conference date: November 10, 2015 @ 2:00 PM Pacific Time
for quarter ending: September 30, 2015 (Q3, third quarter 2015)
Overview: Clinical stage development company continued to make pipeline progress in the quarter.
Basic data (GAAP):
Revenue in the quarter was $1.6 million. There was no revenue in the year-earlier quarter.
Net loss was $23.2 million, down from $19.8 million year-earlier.
EPS (diluted) was negative $0.26, improved from negative $10.50 year-earlier.
2015 cash burn to be below $150 million.
The quarter was notable for the Celgene deal and pipeline progress.
Celgene entered into a ten-year collaboration agreement. Juno Therapeutics received a total of $1 billion, of which $150.2 was for the option to commercialize Juno products outside North America, and $849.8 million was a stock purchase at $93 per share. The deal closed on July 31, 2015.
Revenue in the quarter was recognized from the Celgene collaboration. "Celgene is already contributing to our clinical development plan."
The FDA accepted Juno’s investigational new drug (IND) application for JCAR015 for the treatment of adult patients with relapsed/refractory ALL (acute lymphoblastic leukemia). A Phase 2 study began in the quarter and could serve as Juno’s U.S. registration trial. Planning for an FDA submission for commercialization in 2017.
The JCAR017 Phase 1 study in relapsed/refractory B cell NHL (non-Hodgkin lymphoma) began in the quarter.
The FDA accepted Juno’s IND application for the MUC-16 & IL-12 “armored” CAR for patients with recurrent ovarian cancer. This technology has the potential to be applied more broadly.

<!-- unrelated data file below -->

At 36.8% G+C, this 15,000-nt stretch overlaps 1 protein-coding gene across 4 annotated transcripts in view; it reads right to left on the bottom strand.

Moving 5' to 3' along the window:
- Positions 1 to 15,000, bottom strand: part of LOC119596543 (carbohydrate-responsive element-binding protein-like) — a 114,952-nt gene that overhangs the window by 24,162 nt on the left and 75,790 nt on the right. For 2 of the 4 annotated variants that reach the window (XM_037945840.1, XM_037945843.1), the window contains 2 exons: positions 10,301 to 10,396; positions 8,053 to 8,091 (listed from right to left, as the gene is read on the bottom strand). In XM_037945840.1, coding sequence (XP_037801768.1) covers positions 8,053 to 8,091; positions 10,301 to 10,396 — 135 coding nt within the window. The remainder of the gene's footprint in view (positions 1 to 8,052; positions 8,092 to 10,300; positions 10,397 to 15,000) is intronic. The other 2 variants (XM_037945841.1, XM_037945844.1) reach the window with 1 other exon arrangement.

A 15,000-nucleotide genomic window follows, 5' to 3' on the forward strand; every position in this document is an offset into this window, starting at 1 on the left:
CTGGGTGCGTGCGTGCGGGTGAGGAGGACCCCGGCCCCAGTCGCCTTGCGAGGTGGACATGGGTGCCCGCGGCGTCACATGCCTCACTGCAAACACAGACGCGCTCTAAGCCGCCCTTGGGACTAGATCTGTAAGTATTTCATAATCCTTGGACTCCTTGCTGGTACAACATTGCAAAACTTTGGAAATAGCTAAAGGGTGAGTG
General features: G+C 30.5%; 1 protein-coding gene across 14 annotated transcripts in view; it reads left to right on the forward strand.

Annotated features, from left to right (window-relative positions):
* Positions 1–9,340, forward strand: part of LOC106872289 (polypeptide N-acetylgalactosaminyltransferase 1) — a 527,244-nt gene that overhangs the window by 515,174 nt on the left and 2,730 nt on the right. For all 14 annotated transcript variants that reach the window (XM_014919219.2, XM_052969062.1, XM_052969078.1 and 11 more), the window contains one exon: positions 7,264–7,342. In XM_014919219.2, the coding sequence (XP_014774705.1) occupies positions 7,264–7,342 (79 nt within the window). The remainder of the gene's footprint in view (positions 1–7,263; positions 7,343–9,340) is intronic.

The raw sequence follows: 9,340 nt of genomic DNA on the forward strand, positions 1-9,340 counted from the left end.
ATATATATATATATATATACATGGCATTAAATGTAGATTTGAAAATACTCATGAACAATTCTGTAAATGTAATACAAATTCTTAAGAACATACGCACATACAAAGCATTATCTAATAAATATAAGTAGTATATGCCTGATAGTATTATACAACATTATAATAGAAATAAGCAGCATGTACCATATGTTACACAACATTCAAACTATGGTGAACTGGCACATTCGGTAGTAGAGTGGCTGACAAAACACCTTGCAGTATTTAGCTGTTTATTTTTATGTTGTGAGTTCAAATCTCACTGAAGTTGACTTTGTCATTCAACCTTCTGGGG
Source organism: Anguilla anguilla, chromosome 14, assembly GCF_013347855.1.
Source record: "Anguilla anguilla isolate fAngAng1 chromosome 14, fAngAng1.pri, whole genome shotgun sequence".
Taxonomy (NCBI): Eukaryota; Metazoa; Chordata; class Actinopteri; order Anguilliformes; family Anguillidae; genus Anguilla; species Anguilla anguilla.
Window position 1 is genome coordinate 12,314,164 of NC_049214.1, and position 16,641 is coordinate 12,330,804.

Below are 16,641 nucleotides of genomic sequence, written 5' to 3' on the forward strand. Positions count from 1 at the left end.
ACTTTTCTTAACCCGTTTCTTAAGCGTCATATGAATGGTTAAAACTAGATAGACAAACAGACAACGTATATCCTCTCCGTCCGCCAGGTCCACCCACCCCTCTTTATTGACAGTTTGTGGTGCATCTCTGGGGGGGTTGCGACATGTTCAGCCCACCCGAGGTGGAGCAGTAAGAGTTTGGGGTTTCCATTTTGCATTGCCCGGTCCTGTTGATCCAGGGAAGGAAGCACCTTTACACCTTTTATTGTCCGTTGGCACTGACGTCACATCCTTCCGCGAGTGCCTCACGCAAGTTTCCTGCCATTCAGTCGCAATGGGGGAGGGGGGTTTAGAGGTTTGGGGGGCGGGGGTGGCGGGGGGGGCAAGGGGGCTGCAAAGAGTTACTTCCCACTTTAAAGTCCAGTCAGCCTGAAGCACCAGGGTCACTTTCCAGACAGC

JCAR014 data presented in September suggested clinical benefit in blood cancers CLL, NHL, and ALL. Expansion and persistence of cells has been demonstrated.
There will be presentations at ASH for Juno's therapies, including better CART cells and CTRs in the future. Abstracts have been published.
Other trials are ongoing. See Juno Therapeutics pipeline. Plans to have 9 product candidates against 6 targets by early 2016. A 10th product candidate should be in the clinic in later 2016.
Cash and equivalents balance ended at $1.27 billion, up sequentially from $313.4 million, largely due to the Celgene deal. $14.2 million was used to build out the manufacturing facility. Stock based compensation expense was $1.3 million. No debt.
Operating expense of $25.1 million consisted of: $11.5 million for R&D and $13.6 million for general and administrative. Operating loss was $23.5 million. Interest income $0.35 million. Income tax provision $63 thousand.
ASH abstracts, competitor with off-the-shelf CART competitor, your attitude to off-the-shelf? In the study you allude to the patient received a complete remission. From the abstract it is hard to differentiate the CART response from other therapy received. In itself the abstract really does not change our view on off-the-shelf approaches. We believe autologous approaches have the best chance of showing durable persistence.
Success payments, where would they be? Based on a 90-day trailing moving average. At the present price we would owe $85 million, with $75 million to Fred Hutchinson Cancer Center and $10 million to Sloan-Kettering. We have not decided between paying in stock or in cash.
Has the combo trial, NHL, with MedImmune 4736 started yet? Should start by end of year.
When might we get a Celgene update? Not at ASH, but could be news in 2016. We are off to a good start with them.
Cash burn thoughts for 2016? Our cash burn grew in 2016. We won't have the capital investments in the facility we had in 2016. We will have a larger set of therapies and trials driving R&D.
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